I teach a course every year or two called “The Anthropology of Violence and Non-Violence.” I’ve used Peter Turchin’s “War and Peace and War” as one of the assigned books the last several times; the next time I’ll be adding Steven Pinker’s “The Better Angels of Our Natures” to the reading list. Pinker’s book reflects the same view of psychology in history as his recent comments on group selection, but is longer: the book might be taken as an extended application of his theoretical perspective. In this piece, I offer a Turchinian take on Pinker’s discussion of war and recent history, and suggest how this may illuminate the argument about group selection. (It should not be assumed that my “Turchinian take” would be endorsed by Turchin.)
To a crude first approximation, history presents a number of unidirectional trends. Pick some region of the world and see what it looks like at two separate points in time. On average, most of the time, you will see greater population densities, more wealth, more urbanization, larger-scale institutions, more advanced technology, more accumulated knowledge, and so on, later than earlier. Yet this is only a first approximation. A less smoothed, “second order” look at history will reveal many exceptions to the unidirectional rules. Sometimes civilizations collapse into barbarism, economies go bust, populations cycle, and knowledge is lost.
Steven Pinker makes a compelling case that there is an important first order trend, on both long and short term time scales, toward decreasing violence per capita. Yet he is aware that there are many exceptions to the rule. America had higher rates of violent crime in the 1980s than in the 1950s. Even more strikingly, the twentieth century in some respects represented a turn for the worse relative to most of the nineteenth century, being far more violent than an observer in the year 1900 might have expected. Tens of millions of people died in world wars and in state sponsored mass murder. Torture and forced labor were introduced on a large scale in highly civilized nations where they had been waning or absent.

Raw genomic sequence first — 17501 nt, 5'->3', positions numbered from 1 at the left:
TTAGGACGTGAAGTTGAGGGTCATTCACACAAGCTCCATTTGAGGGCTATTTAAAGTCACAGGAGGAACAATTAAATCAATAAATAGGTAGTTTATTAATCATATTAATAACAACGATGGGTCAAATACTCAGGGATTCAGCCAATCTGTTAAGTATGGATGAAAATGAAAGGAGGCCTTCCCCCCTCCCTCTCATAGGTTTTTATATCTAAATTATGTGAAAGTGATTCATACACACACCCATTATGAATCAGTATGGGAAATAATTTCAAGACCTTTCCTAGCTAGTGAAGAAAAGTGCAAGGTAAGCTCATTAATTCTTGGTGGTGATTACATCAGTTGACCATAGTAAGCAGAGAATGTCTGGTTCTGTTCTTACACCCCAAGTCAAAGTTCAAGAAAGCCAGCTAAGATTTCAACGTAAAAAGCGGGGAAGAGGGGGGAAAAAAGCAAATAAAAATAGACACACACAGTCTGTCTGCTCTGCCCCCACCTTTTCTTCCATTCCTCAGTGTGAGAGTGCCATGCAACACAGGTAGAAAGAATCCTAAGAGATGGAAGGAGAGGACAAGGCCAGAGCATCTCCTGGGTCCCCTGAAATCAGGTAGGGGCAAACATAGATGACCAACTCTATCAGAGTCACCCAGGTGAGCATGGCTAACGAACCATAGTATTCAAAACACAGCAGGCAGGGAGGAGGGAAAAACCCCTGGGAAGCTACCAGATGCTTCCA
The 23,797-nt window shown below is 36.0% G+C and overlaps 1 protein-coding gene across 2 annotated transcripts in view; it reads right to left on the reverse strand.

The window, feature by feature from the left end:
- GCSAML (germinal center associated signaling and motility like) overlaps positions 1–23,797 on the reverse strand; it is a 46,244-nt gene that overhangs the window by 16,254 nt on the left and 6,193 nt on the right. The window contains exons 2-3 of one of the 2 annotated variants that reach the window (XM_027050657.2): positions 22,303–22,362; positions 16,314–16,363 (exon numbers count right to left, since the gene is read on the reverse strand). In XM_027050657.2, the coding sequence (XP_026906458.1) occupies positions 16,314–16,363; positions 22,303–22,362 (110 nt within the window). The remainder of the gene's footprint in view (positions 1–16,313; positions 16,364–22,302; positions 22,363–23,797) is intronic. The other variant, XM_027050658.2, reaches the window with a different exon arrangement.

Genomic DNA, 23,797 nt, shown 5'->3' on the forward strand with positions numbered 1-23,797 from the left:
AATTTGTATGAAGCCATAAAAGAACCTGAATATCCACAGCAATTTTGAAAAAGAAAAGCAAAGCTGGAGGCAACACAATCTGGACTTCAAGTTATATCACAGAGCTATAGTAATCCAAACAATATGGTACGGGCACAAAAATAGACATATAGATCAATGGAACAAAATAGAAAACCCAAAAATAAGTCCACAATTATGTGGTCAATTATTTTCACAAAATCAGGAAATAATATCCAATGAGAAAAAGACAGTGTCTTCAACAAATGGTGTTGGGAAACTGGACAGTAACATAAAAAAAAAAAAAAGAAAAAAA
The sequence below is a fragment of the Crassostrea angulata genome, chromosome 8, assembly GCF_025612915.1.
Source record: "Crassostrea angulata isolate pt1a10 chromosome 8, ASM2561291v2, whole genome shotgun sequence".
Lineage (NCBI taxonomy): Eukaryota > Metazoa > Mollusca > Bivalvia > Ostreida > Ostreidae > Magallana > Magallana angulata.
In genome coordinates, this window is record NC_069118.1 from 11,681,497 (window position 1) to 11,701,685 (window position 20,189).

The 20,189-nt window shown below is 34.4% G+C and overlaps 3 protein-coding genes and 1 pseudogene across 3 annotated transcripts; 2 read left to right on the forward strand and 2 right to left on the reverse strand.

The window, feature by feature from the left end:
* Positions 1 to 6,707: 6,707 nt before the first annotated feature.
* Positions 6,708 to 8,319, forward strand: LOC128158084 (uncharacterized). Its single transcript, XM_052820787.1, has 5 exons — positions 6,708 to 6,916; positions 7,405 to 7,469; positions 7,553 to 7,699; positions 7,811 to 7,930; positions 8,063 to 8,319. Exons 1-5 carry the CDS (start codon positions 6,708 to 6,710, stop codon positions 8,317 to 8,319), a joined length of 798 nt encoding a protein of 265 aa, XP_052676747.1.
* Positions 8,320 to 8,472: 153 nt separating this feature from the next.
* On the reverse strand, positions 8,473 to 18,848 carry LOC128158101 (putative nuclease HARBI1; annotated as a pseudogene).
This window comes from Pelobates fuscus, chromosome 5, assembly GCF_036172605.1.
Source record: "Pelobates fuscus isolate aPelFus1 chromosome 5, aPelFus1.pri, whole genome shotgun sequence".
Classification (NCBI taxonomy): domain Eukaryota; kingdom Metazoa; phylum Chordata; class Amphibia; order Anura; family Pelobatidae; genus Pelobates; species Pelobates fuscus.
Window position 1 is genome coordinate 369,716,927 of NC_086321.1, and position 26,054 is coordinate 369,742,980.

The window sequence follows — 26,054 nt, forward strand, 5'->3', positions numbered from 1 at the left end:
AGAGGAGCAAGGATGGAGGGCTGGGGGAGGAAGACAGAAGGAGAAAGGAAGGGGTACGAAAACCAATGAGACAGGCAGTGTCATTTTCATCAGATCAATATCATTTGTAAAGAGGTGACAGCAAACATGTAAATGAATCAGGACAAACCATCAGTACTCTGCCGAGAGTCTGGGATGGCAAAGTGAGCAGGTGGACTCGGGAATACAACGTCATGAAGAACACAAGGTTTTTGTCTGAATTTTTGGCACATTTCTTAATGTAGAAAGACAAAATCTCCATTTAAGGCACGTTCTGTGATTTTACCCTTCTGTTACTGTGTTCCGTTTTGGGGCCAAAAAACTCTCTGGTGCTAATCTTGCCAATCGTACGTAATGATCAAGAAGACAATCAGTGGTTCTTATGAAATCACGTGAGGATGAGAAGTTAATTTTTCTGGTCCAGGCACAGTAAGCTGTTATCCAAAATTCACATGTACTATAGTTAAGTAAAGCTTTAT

How are we to account for second-order deviations from first-order trends? From a sufficiently distant perspective, we might treat the variation as random. Pinker takes this approach when he notes that the magnitude vs. frequency of wars follows a fat-tailed power-law distribution: with wars, as with forest fires and earthquakes, when they’re big they can be really big. So even if overall trends are in a pacific direction, there’s some probability of things getting really bad. However “stuff happens” isn’t an entirely satisfactory approach to what went wrong in the twentieth century: Hitler was arguably a fluke, but it’s harder to make that argument for fascism in general, and even harder for communism. Thus Pinker also supplies something of a laundry list of more particular causes: romantic militarism, totalitarian ideologies, etc.
Various social thinkers have claimed that it’s possible to go further than this, to develop a more systematic macro-historical understanding of why the road of progress has so many speed bumps and detours. According to Marx, for example, there is a long-term first-order trend toward progress, owing to improvements in the material “forces of production.” But there are also social “relations of productions,” that sometimes facilitate the development of forces of production but other times – as a mode of production falters — act as fetters on the forces of production. On this view, the fall of Rome resulted from a crisis in the slave mode of production, and the crisis of the twentieth century from a crisis of capitalism. Thus (so the story goes) both first-order progress and second-order “contradictions” are accounted for in one theory.